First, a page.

You are here

Avalanche Forecast for 2019-01-26 05:27

  • EXPIRED ON January 27, 2019 @ 5:27 am
    Published on January 26, 2019 @ 5:27 am
  • Issued by Nick Meyers - Shasta-Trinity National Forest

The avalanche danger is LOW for all elevations and aspects. Exercise normal caution. Bring an ice axe, crampons, and a helmet if venturing above treeline. Scoured, icy slopes present slide for life conditions. Be watchful for falling rime ice.

Generally safe avalanche conditions. Watch for unstable snow on isolated terrain features.

Generally safe avalanche conditions. Watch for unstable snow on isolated terrain features.

Generally safe avalanche conditions. Watch for unstable snow on isolated terrain features.

Avalanche Problem 1: Normal Caution

  • Character ?
  • Aspect/Elevation ?

Exercise normal caution in the backcountry:

  • Carry a beacon, shovel, and probe and know how to use them.
  • Create a travel plan; stick to your travel plan.
  • Actively look for evidence of instability while on the snow such as fresh wind slabs or unstable cornices.
  • Communicate well within your group. Expose only one person at a time to avalanche terrain.

SPECIAL NOTE: Watch out for falling rime ice today. Our warm spell will cause rime ice to dislodge and fall down onto terrain below. A report from a skier in Avalanche Gulch yesterday noted, "baseball size chunks of ice whizzing by my head". Furthermore, we had a climber take a 400 foot fall on low angle terrain yesterday evening, also in Avalanche Gulch. Both these incidents highlight the seriousness of the climbing conditions on Mount Shasta currently. Stay out from underneath steep slopes with rime ice above and be prepared to turn around if icy slopes are encountered. 

Forecast Discussion

If the rain got you down this past weekend, sun soaked northern California should have you back up. Spring style corn snow is being served on southerly facing slopes despite rain runnels. On the mountain, one can find the same, as well as continued variable, wind blown snow surfaces. Falling rime ice has been a problem, along with slide-for-life conditions in the alpine. An ice axe, crampons, and helmet are a very good idea, but realize that self-arrest will be difficult.

Check out the NOAA Climate Prediction Center weather outlooks for the remainder of the season. We (Mount Shasta City) currently sit at 95% of normal for the month of January and 65% of normal for the wet season (since October 1st).

Recent Observations

  • Temperatures have ranged from 36 to 51 degrees F in the last 24 hours near 7,600 feet. Winds have picked up early this morning, averaging 18 mi/hr, gusting up to 43 mi/hr. Height of snow (HS) at 7,600 feet is 97 inches. 
  • Below treeline, snow conditions are rough with rain runnels and frozen, breakable and lumpy snow surfaces.
  • Near treeline, transitional snow will be encountered as rain runnels dissipate and wind blown and sometimes breakable snow forms begin.
  • Above treeline, one will find firm conditions with icy ridgelines and morain tops, variable sastrugi formations.
  • Southerly facing, sunny slopes have been hosting supportable and good corn snow. 
  • No avalanches or signs of instability have been observed since last weekend.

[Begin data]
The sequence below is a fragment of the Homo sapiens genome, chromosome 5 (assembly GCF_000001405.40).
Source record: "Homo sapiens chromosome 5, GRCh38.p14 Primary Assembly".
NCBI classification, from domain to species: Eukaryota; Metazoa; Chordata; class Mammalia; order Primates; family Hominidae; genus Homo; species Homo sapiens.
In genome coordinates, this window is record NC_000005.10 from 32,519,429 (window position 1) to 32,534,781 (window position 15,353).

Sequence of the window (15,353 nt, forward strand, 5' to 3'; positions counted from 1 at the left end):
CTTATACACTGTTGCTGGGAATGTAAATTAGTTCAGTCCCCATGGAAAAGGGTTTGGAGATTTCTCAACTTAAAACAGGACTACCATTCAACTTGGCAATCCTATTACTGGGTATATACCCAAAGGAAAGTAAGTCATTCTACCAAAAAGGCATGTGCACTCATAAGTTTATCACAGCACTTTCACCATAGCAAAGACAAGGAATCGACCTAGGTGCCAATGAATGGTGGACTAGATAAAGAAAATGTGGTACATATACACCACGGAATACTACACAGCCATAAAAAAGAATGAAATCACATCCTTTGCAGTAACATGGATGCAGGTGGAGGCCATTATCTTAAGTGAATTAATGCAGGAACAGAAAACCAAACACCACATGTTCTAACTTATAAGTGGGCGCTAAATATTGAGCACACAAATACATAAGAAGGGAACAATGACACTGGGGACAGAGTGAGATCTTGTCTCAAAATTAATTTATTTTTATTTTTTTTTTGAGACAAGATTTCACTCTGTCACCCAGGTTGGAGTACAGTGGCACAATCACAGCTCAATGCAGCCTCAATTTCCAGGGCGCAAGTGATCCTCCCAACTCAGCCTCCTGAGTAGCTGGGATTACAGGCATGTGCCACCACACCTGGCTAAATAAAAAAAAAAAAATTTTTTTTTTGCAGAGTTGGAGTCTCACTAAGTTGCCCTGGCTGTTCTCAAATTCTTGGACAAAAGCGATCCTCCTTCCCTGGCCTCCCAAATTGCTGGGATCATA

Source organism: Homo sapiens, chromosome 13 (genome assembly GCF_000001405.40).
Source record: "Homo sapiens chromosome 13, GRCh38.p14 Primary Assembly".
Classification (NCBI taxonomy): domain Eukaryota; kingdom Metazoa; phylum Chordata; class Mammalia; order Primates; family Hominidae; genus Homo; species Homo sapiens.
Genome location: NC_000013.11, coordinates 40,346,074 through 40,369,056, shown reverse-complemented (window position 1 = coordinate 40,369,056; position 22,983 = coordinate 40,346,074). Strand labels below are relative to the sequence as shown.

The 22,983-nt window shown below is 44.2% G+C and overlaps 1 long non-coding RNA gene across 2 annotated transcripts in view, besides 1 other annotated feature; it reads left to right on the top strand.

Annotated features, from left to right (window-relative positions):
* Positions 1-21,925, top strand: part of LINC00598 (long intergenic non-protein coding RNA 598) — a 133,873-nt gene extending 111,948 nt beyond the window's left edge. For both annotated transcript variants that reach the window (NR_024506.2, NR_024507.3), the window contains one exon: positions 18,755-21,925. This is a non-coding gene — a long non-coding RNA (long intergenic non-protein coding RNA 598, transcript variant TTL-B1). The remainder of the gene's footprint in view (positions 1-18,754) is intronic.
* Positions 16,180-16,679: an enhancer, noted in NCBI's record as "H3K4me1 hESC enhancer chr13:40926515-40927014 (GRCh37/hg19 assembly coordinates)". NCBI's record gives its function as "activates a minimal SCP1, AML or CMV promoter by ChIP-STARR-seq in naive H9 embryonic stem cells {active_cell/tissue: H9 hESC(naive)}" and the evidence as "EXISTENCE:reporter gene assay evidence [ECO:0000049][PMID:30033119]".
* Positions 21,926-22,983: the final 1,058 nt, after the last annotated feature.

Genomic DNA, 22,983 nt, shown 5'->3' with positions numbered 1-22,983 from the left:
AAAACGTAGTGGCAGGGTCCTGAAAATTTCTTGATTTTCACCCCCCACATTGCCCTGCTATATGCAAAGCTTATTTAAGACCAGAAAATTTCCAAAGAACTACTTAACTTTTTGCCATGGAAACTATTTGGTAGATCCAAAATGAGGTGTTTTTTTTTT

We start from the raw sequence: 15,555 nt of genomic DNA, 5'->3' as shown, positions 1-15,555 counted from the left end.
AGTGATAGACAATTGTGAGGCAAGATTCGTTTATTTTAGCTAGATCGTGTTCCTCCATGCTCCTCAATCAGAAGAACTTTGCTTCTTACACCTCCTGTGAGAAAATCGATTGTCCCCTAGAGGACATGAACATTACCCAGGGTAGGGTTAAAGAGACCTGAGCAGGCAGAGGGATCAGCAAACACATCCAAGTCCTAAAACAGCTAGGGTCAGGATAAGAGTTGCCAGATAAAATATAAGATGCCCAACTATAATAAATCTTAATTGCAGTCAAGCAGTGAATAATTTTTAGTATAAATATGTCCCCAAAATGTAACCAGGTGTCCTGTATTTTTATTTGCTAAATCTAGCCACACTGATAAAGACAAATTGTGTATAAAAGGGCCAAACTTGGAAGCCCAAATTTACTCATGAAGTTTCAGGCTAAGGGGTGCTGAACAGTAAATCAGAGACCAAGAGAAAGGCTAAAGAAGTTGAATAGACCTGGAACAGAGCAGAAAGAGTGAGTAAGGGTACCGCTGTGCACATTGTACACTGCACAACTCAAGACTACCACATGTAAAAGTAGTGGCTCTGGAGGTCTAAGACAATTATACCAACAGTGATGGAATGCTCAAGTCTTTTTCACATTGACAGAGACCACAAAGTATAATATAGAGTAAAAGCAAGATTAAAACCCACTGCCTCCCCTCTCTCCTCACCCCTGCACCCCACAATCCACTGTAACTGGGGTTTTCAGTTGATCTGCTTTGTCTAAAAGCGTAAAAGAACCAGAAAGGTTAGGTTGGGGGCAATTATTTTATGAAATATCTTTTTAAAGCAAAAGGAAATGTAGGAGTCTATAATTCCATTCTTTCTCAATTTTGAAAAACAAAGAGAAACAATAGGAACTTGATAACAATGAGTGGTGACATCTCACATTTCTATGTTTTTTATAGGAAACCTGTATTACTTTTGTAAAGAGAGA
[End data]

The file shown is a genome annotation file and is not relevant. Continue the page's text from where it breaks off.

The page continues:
• Rime ice is plastered to exposed rocks on Mount Shasta. Rime will fall off onto climbers below during this current warm spell. Wear a helmet. Limit time in below steep slopes. Large chunks of rime ice can function much like a rock.

    1.26.19 - Casaval Ridge with the West Face to lookers left and Avalanche Gulch to the right. / Photo: Koster

Weather and Current Conditions

Weather Summary

A classic winter-time ridge is in place and accompanied by air stagnation, inversions, fog and low clouds in the valleys. The ridge of high pressure will gradually weaken into early next week, but conditions will still stay dry with mainly sunshine in the mountains. Next Wednesday, a few weather systems will begin to impact the region. The stronger and wetter system is forecast for late Thursday and Friday. This storm could bring significant precipitation with near normal snow levels for January. Today will be a warm one with light winds.

24 Hour Weather Station Data @ 4:00 AM

Weather Station Temp (°F) Wind (mi/hr) Snow (in) Comments
Cur Min Max Avg Avg Max Gust Dir Depth New Water Equivalent Settlement
Mt. Shasta City (3540 ft) 29 29 52 38 3 N
Sand Flat (6750 ft) 29 26 48 34 82 0 0 1
Ski Bowl (7600 ft) 37.5 36 51 41.5 97 0 0 2
Gray Butte (8000 ft) 43.5 38.5 51 43.5 7 43 NE
Castle Lake (5870 ft)
Mount Eddy (6509 ft) 35 35 50 44.5 2 14 S 71 0 3
Ash Creek Bowl (7250 ft)
Ash Creek Ridge (7895 ft)

Two Day Mountain Weather Forecast

Produced in partnership with the Medford NWS

For 7000 ft to 9000 ft
(5 a.m to 11 p.m.)
Saturday Night
(11 p.m. to 5 a.m.)
(5 a.m to 11 p.m.)
Weather Sunny Clear Sunny
Temperature (°F) 50 43 52
Wind (mi/hr) North 0-5 East 5-10 Southeast 0-5
Precipitation SWE / Snowfall (in) / 0 / 0 / 0
For 9000 ft to 11000 ft
  Saturday Saturday Night Sunday
Weather Sunny and breezy Clear and breezy Sunny
Temperature (°F) 38 36 36
Wind (mi/hr) North 15-20 Northeast 0 West 0-5
Precipitation SWE / Snowfall (in) / 0 / 0 / 0

Season Precipitation for Mount Shasta City

Period Measured (in) Normal (in) Percent of Normal (%)
From Oct 1, 2019 (the wet season) 13.93 21.00 66
Month to Date (since Apr 1, 2020) 5.52 5.79 95
Year to Date (since Jan 1, 2020) 5.52 5.79 95


This forecast does not apply to Ski Areas or Highways and is for the Mt. Shasta, Castle Lake and Mt. Eddy backcountry. Use this information for guidance only. You may find different conditions in the backcountry and should travel accordingly. This forecast expires on midnight of the date it was posted unless otherwise noted.